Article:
It would be difficult to conceal radio control on this engine and doing shunting operations at ground level is, at my age, not as easy as it was a few years ago. However, at waist level one can shunt (switch) for an hour or more without having to service the engine.

For me, in the garden, the engine runs too long and becomes almost monotonous. Having said that, it is the perfect engine for exhibition running, say at midday when you need a break or when half of the crew is at lunch. It is also amazing how the open oscillating motor attracts the attention of visitors at exhibitions.

Builder Cla Neff and Peter Sidler (Switzerland); rebuilt by Bert Horner (Austria)
Date completed 2003 -- rebuilt 2009
Gauge 1 (45mm)
Scale Close to 7/8"
Boiler Vertical, silver-soldered copper with center flue
Fittings Safety valve, steam regulator, water-level glass, pressure gauge, additional (unused) bushing for whistle etc. (fitted with 6 mm plug), and one drain hole on side at bottom with 6 mm plug.
Fuel Butane
Cylinders Two oscillating, double acting; 10mm bore x 20mm stroke
Reversing gear Regner rotary reversing valve, mechanically operated from cab
Lubricator Displacement
Blowoff pressure 40 psi
Dimensions Length, 255mm;  width, 110mm; height over stack, 195mm
Weight 3.7kg (8.14 pounds)
The left side of the engine. The gas line can be just seen under the footplate. What looks like a brake screw at the far left is the gas control valve. The regulator is the handwheel atop the boiler. The drain cock under the gas (water) tank is for draining the condensation tank located between the frames.
This three-quarter front right view shows the cab fittings. The large dominant boiler looks good in its mahogany planking and brass boiler bands. The brass on the engine will remain brass until it can be decided what color to paint it. It was painted black as a test with water color, but this made the engine look very large and far from elegant. Some think the engine would look better in light ochre, a color the author dislikes! Even his favorite color, LNER apple green would, he feels, look out of place on this engine, so it remains in brass.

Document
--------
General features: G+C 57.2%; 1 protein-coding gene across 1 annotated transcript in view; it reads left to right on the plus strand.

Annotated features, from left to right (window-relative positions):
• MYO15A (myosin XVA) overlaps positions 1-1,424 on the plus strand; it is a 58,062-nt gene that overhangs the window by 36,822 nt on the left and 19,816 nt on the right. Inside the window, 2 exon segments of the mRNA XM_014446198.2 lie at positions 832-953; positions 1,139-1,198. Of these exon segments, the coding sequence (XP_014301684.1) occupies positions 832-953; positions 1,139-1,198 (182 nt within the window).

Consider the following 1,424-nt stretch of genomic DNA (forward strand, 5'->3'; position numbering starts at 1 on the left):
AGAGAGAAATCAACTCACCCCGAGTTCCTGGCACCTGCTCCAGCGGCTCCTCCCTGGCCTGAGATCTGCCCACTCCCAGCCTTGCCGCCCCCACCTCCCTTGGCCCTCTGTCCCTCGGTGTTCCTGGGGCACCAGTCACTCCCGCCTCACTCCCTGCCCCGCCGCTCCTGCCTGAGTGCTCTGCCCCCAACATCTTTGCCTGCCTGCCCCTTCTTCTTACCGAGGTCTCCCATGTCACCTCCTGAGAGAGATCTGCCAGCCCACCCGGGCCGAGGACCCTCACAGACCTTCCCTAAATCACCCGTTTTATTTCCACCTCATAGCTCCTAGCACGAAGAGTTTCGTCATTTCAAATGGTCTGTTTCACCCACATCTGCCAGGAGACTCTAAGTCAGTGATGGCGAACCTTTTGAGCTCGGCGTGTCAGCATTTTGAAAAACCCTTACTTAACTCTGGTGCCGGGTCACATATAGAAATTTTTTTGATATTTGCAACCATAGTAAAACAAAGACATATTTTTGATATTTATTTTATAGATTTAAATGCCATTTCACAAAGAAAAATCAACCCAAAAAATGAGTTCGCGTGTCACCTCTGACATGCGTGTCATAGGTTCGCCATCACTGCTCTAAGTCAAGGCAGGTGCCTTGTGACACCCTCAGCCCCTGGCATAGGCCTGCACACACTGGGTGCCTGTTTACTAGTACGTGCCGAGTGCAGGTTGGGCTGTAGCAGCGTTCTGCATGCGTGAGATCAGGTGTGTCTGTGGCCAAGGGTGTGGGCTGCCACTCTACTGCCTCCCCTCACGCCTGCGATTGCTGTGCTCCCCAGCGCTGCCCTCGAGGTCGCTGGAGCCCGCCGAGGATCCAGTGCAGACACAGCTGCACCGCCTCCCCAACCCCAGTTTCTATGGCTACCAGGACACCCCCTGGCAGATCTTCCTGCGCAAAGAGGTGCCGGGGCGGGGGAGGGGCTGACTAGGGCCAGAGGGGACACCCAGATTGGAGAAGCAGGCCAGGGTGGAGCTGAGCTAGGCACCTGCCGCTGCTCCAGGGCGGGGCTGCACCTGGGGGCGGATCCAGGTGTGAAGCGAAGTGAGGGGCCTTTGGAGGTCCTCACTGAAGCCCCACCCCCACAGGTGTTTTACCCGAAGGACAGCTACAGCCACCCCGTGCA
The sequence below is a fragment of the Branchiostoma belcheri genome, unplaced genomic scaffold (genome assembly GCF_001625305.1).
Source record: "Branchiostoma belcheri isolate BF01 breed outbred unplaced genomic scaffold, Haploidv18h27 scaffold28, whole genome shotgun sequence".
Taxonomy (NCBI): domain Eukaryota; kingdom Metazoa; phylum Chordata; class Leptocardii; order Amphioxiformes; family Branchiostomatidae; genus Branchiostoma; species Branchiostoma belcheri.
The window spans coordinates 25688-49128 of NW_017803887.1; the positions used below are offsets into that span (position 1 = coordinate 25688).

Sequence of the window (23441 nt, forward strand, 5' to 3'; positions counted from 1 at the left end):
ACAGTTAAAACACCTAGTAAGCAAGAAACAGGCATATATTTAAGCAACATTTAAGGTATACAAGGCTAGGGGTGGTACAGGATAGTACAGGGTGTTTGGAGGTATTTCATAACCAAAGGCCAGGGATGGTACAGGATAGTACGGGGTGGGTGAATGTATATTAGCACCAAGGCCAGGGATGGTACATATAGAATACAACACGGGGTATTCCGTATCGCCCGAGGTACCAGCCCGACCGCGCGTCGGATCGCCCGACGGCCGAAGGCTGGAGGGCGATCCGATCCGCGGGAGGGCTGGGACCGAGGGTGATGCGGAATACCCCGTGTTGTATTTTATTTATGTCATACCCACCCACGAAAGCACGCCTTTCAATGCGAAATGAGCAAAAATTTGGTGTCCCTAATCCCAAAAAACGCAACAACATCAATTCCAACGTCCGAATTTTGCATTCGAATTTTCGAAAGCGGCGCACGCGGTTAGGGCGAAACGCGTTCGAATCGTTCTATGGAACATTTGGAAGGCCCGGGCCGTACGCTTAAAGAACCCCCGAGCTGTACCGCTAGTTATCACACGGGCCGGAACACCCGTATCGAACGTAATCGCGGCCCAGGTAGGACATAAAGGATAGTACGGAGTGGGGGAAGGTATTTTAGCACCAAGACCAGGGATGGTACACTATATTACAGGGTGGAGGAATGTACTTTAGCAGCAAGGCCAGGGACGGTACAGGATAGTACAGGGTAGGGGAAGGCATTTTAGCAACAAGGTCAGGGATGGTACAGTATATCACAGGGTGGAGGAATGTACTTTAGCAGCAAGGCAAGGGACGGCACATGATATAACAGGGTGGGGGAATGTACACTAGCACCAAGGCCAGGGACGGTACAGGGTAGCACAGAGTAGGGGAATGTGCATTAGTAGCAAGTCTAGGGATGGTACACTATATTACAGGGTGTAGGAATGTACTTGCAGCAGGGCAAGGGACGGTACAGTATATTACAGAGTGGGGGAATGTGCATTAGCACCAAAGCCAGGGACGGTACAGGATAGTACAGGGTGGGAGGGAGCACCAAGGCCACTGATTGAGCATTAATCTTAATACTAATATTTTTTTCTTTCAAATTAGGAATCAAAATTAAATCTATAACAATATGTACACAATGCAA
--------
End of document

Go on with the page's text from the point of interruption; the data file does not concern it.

A closer view of the boiler fittings. The little handwheel at the upper right is the regulator.
Left: This view from under the engine shows the gas line outside the left frame, running from top to bottom, feeding the burner via the loop towards the bottom of the chassis. Inside the frames is the exhaust line, which runs above the wheel down to the hex fitting, then exhausting alongside the boiler. The gearing can be seen on the top axle. The ceramic burner is fitted under the boiler with three slot-head screws.

Below: The reversing quadrant.

One axle is geared to the motor via a double-reduction gear train. The other is driven by the side rods. The condensate tank with the exhaust lines can be seen at the right, between the frames.
The two cylinder, double acting, oscillating steam motor. The cylinders are made from square stock. To the left of the motor is the displacement lubricator.
The locomotive in its first incarnation, prior to the rebuild. It has a wooden Climax-type body.
Steam motors under construction in the workshop of Cla Neff and Peter Sidler in Switzerland. In all, seven chassis were produced. --Photo: Pierre Sidler
Since the locomotives were produced as running chassis only, the body work was done by the individual owners. In this way, each locomotive took on its own personality. Here are two more examples from the same batch as the author's.

Above left: Peter Sidler's engine.
--Photo: P. Sidler

Below left: Cla Neff's locomotive. --Photo: Cla Neff

The author's rebuilt locomotive at work on his railway in Austria.
Back to Locomotive Gallery homepage
to Sidestreet Bannerworks
here to find out how your engine can be featured!

This page and its contents
Sidestreet Bannerworks, 2012